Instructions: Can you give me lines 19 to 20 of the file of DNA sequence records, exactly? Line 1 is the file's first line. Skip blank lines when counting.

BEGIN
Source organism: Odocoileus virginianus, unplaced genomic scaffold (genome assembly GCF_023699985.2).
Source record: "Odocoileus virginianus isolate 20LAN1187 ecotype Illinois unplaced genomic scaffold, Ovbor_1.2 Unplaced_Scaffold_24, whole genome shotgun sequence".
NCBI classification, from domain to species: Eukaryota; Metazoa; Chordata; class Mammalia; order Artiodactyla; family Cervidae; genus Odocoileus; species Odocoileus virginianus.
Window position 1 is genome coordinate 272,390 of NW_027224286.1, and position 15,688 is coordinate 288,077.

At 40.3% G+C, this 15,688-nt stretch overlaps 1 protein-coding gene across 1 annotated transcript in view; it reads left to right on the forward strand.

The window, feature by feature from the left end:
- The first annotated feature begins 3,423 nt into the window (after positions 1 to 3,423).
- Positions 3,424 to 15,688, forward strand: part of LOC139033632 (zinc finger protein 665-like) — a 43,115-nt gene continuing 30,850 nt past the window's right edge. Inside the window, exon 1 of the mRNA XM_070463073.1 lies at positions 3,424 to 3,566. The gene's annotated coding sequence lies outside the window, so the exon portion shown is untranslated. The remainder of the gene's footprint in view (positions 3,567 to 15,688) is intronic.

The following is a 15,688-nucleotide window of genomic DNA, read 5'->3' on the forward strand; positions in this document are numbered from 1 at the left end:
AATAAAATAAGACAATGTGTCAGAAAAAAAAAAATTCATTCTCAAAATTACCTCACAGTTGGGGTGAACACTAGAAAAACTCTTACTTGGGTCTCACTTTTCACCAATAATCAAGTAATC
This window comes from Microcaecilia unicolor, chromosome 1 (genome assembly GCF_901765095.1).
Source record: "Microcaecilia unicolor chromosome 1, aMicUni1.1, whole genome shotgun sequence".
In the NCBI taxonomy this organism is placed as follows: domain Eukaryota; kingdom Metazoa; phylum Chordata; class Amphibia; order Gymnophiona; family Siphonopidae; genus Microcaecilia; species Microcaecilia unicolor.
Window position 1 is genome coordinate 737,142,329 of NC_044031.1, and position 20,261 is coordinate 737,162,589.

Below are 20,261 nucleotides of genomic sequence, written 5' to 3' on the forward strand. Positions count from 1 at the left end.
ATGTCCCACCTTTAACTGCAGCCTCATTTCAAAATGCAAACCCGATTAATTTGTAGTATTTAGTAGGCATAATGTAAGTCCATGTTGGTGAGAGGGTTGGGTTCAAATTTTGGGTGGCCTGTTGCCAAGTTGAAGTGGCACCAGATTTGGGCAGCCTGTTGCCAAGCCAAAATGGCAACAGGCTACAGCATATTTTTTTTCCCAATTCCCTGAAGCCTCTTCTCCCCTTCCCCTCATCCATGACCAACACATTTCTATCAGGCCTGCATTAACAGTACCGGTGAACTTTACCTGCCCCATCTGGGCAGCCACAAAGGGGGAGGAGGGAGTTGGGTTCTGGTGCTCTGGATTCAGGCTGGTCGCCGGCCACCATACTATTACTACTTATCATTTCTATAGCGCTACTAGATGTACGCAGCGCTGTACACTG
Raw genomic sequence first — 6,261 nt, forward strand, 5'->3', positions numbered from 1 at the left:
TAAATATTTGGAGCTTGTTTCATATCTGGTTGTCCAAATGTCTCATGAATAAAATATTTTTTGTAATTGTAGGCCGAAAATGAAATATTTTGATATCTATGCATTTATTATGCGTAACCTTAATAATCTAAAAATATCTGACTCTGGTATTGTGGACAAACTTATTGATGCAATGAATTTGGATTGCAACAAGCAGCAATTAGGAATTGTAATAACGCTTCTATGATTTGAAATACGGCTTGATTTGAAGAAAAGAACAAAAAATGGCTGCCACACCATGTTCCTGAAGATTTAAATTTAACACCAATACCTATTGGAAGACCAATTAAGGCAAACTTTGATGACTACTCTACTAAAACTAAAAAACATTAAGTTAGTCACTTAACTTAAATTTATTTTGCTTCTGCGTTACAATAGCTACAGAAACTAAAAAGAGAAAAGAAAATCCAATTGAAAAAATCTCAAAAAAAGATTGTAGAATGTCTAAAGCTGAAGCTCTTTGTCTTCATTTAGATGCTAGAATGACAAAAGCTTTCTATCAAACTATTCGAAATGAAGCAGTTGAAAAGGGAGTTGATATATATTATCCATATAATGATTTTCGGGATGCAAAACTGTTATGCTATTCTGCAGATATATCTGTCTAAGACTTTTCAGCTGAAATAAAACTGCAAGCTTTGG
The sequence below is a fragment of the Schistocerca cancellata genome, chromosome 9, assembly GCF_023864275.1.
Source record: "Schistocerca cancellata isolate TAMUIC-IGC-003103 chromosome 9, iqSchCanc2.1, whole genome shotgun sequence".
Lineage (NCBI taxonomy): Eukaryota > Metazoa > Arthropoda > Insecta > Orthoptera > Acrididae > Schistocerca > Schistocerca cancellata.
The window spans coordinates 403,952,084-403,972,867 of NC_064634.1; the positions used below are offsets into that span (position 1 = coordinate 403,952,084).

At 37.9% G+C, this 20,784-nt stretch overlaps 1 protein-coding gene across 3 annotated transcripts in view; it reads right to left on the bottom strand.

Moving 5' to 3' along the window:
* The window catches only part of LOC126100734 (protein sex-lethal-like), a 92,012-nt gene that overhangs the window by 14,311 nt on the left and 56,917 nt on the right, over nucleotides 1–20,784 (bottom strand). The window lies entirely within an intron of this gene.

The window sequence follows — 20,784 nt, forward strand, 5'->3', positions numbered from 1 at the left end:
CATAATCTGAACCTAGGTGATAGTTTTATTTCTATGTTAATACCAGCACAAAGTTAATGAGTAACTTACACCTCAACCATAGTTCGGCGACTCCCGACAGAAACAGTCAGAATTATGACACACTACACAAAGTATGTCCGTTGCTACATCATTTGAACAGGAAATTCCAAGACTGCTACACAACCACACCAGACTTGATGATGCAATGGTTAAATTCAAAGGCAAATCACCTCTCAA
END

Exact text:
The sequence below is a fragment of the Schistocerca cancellata genome, chromosome 9, assembly GCF_023864275.1.
Source record: "Schistocerca cancellata isolate TAMUIC-IGC-003103 chromosome 9, iqSchCanc2.1, whole genome shotgun sequence".